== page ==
High COPD prevalence at high altitude: does household air pollution play a role?

07 Feb 2019
Respiratory conditions
  • COPD
Respiratory topics
  • Risk factor: indoor air pollution
Type of resource
Peer-reviewed article
Brakema EA, Tabyshova A, Kasteleyn MJ, Molendijk E, van der Kleij RMJJ, van Boven JFM, Emilov B, Akmatalieva M, Mademilov M, Numans ME, Williams S, Sooronbaev T, Chavannes NH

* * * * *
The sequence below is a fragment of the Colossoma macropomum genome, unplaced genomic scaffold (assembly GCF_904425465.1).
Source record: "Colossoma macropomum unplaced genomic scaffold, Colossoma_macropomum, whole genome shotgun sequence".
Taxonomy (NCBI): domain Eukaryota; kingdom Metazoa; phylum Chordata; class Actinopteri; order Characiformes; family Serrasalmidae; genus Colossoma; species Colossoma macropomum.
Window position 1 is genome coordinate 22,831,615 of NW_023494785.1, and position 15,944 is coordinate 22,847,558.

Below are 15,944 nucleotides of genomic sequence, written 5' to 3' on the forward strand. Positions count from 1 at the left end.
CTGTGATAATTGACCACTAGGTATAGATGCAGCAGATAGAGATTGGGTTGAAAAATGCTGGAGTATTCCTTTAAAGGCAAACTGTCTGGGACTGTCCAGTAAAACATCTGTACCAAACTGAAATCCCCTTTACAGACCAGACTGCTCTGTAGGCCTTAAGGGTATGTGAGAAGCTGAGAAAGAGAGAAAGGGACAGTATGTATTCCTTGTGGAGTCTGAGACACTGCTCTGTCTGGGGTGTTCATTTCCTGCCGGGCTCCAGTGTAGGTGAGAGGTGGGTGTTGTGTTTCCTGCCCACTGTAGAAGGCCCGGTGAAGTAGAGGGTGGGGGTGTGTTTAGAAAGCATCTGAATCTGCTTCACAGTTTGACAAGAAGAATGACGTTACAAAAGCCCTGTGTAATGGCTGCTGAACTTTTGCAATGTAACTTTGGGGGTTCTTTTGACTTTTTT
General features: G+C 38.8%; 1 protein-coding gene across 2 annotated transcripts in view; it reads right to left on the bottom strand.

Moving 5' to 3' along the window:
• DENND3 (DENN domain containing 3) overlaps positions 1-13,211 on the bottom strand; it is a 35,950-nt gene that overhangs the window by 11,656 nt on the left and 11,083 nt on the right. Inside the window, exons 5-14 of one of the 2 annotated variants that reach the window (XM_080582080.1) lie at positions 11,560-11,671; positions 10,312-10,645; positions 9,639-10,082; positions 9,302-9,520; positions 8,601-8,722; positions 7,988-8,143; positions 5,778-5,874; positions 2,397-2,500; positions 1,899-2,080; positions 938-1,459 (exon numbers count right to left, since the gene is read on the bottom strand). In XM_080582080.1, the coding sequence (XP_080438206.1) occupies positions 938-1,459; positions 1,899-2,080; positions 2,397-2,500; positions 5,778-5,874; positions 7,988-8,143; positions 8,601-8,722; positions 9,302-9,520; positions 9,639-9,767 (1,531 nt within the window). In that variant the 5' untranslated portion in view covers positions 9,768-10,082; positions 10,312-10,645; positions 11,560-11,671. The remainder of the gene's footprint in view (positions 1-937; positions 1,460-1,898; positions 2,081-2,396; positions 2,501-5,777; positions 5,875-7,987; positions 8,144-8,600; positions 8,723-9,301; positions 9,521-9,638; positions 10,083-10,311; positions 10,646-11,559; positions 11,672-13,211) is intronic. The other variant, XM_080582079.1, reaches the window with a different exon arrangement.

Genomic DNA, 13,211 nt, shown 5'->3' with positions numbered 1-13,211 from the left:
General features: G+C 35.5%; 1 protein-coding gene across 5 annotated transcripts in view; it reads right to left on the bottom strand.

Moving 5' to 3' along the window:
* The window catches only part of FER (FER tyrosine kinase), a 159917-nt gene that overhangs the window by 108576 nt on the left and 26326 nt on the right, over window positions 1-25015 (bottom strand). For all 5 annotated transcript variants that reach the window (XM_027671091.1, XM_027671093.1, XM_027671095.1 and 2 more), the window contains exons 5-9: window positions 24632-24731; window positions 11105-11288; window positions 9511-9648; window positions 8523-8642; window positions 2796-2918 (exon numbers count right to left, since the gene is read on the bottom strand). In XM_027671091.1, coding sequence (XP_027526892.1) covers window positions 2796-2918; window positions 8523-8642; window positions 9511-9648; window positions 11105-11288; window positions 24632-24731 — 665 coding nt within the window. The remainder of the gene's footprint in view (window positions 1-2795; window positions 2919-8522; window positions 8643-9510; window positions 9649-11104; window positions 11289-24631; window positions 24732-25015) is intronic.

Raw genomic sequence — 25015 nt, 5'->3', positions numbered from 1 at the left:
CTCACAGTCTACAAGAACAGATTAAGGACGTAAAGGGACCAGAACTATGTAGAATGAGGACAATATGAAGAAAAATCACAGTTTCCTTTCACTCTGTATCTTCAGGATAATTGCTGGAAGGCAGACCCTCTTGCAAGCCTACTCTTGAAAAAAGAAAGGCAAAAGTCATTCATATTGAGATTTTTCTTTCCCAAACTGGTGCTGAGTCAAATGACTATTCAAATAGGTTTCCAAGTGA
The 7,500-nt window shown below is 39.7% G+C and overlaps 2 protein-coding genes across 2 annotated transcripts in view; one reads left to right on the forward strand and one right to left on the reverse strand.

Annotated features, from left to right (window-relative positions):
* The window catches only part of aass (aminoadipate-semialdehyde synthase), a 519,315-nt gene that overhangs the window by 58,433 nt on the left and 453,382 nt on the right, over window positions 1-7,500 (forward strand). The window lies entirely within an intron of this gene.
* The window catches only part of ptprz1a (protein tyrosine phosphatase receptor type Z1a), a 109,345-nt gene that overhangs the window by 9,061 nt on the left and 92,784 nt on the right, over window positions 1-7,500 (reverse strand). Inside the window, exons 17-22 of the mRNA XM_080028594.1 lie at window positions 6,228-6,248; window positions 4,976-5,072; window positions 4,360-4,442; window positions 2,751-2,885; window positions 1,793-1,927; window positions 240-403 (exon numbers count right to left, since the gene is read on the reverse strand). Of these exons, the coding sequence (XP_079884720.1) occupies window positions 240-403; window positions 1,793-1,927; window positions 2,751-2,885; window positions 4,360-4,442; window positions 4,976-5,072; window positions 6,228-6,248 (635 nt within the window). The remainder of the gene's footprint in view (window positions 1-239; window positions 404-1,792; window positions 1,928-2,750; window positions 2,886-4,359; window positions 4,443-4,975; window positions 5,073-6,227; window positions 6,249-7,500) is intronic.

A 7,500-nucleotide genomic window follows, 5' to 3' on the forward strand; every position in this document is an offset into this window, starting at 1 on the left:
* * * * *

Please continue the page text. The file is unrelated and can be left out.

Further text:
Studies comparing chronic obstructive pulmonary disease (COPD) prevalence across altitudes report conflicting results. However, household air pollution (HAP), a major COPD risk factor, was mostly not accounted for in previous analyses and never objectively measured. We aimed to compare the prevalence of COPD and its risk factors between low-resource highlands and lowlands, with a particular focus on objectively measured HAP.We conducted a population-based, observational study in a highland (∼2050 m above sea level) and a lowland (∼750 m above sea level) setting in rural Kyrgyzstan. We performed spirometry in randomly selected households, measured indoor particulate matter with an aerodynamic diameter <2.5 µm (PM) and administered a questionnaire on other COPD risk factors. Descriptive statistics and multivariable logistic regressions were used for analyses.We included 392 participants: 199 highlanders and 193 lowlanders. COPD was more prevalent among highlanders (36.7% 10.4%; p<0.001). Their average PM exposure was also higher (290.0 72.0 µg·m; p<0.001). In addition to high PM exposure (OR 3.174, 95% CI 1.061-9.493), the altitude setting (OR 3.406, 95% CI 1.483-7.825), pack-years of smoking (OR 1.037, 95% CI 1.005-1.070) and age (OR 1.058, 95% CI 1.037-1.079) also contributed to a higher COPD prevalence among highlanders.COPD prevalence and HAP were highest in the highlands, and were independently associated. Preventive interventions seem warranted in these low-resource, highland settings. With this study being one of the first spirometry-based prevalence studies in Central Asia, generalisability needs to be assessed.